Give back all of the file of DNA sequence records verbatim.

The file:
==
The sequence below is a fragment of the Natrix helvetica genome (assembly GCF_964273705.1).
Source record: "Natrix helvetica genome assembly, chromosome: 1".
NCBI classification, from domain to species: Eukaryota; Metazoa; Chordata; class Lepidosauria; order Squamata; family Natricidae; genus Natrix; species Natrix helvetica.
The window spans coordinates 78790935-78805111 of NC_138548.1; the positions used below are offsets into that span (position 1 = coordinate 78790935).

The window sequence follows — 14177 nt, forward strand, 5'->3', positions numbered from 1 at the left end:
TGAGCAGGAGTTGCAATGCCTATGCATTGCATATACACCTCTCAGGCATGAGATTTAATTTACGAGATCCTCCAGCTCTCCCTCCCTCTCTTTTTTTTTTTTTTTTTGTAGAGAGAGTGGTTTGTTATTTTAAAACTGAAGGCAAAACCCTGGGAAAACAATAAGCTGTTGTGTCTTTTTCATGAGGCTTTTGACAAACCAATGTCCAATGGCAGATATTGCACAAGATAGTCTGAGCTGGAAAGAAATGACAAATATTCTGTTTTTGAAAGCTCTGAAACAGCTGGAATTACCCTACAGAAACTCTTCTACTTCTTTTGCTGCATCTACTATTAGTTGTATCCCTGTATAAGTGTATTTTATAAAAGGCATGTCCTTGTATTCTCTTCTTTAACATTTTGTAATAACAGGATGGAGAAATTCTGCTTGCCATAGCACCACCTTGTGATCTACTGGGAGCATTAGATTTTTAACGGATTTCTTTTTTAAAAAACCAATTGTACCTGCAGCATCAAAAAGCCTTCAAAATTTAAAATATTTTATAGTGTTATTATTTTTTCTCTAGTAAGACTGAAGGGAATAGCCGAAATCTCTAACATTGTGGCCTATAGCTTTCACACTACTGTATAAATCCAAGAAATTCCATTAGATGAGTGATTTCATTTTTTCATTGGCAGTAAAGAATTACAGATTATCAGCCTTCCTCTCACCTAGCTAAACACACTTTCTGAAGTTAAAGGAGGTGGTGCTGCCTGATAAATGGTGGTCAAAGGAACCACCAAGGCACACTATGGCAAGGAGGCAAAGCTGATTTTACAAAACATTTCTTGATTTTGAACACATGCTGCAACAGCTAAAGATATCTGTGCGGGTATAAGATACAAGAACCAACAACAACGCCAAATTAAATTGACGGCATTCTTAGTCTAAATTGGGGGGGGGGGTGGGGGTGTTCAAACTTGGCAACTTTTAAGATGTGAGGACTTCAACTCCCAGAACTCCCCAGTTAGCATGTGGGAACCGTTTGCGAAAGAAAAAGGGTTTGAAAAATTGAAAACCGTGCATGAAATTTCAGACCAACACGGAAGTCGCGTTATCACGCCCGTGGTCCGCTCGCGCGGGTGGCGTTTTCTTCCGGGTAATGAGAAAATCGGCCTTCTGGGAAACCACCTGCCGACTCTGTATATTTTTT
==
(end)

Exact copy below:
The sequence below is a fragment of the Natrix helvetica genome (assembly GCF_964273705.1).
Source record: "Natrix helvetica genome assembly, chromosome: 1".
NCBI classification, from domain to species: Eukaryota; Metazoa; Chordata; class Lepidosauria; order Squamata; family Natricidae; genus Natrix; species Natrix helvetica.
The window spans coordinates 78790935-78805111 of NC_138548.1; the positions used below are offsets into that span (position 1 = coordinate 78790935).

The window sequence follows — 14177 nt, forward strand, 5'->3', positions numbered from 1 at the left end:
TGAGCAGGAGTTGCAATGCCTATGCATTGCATATACACCTCTCAGGCATGAGATTTAATTTACGAGATCCTCCAGCTCTCCCTCCCTCTCTTTTTTTTTTTTTTTTTGTAGAGAGAGTGGTTTGTTATTTTAAAACTGAAGGCAAAACCCTGGGAAAACAATAAGCTGTTGTGTCTTTTTCATGAGGCTTTTGACAAACCAATGTCCAATGGCAGATATTGCACAAGATAGTCTGAGCTGGAAAGAAATGACAAATATTCTGTTTTTGAAAGCTCTGAAACAGCTGGAATTACCCTACAGAAACTCTTCTACTTCTTTTGCTGCATCTACTATTAGTTGTATCCCTGTATAAGTGTATTTTATAAAAGGCATGTCCTTGTATTCTCTTCTTTAACATTTTGTAATAACAGGATGGAGAAATTCTGCTTGCCATAGCACCACCTTGTGATCTACTGGGAGCATTAGATTTTTAACGGATTTCTTTTTTAAAAAACCAATTGTACCTGCAGCATCAAAAAGCCTTCAAAATTTAAAATATTTTATAGTGTTATTATTTTTTCTCTAGTAAGACTGAAGGGAATAGCCGAAATCTCTAACATTGTGGCCTATAGCTTTCACACTACTGTATAAATCCAAGAAATTCCATTAGATGAGTGATTTCATTTTTTCATTGGCAGTAAAGAATTACAGATTATCAGCCTTCCTCTCACCTAGCTAAACACACTTTCTGAAGTTAAAGGAGGTGGTGCTGCCTGATAAATGGTGGTCAAAGGAACCACCAAGGCACACTATGGCAAGGAGGCAAAGCTGATTTTACAAAACATTTCTTGATTTTGAACACATGCTGCAACAGCTAAAGATATCTGTGCGGGTATAAGATACAAGAACCAACAACAACGCCAAATTAAATTGACGGCATTCTTAGTCTAAATTGGGGGGGGGGGTGGGGGTGTTCAAACTTGGCAACTTTTAAGATGTGAGGACTTCAACTCCCAGAACTCCCCAGTTAGCATGTGGGAACCGTTTGCGAAAGAAAAAGGGTTTGAAAAATTGAAAACCGTGCATGAAATTTCAGACCAACACGGAAGTCGCGTTATCACGCCCGTGGTCCGCTCGCGCGGGTGGCGTTTTCTTCCGGGTAATGAGAAAATCGGCCTTCTGGGAAACCACCTGCCGACTCTGTATATTTTTT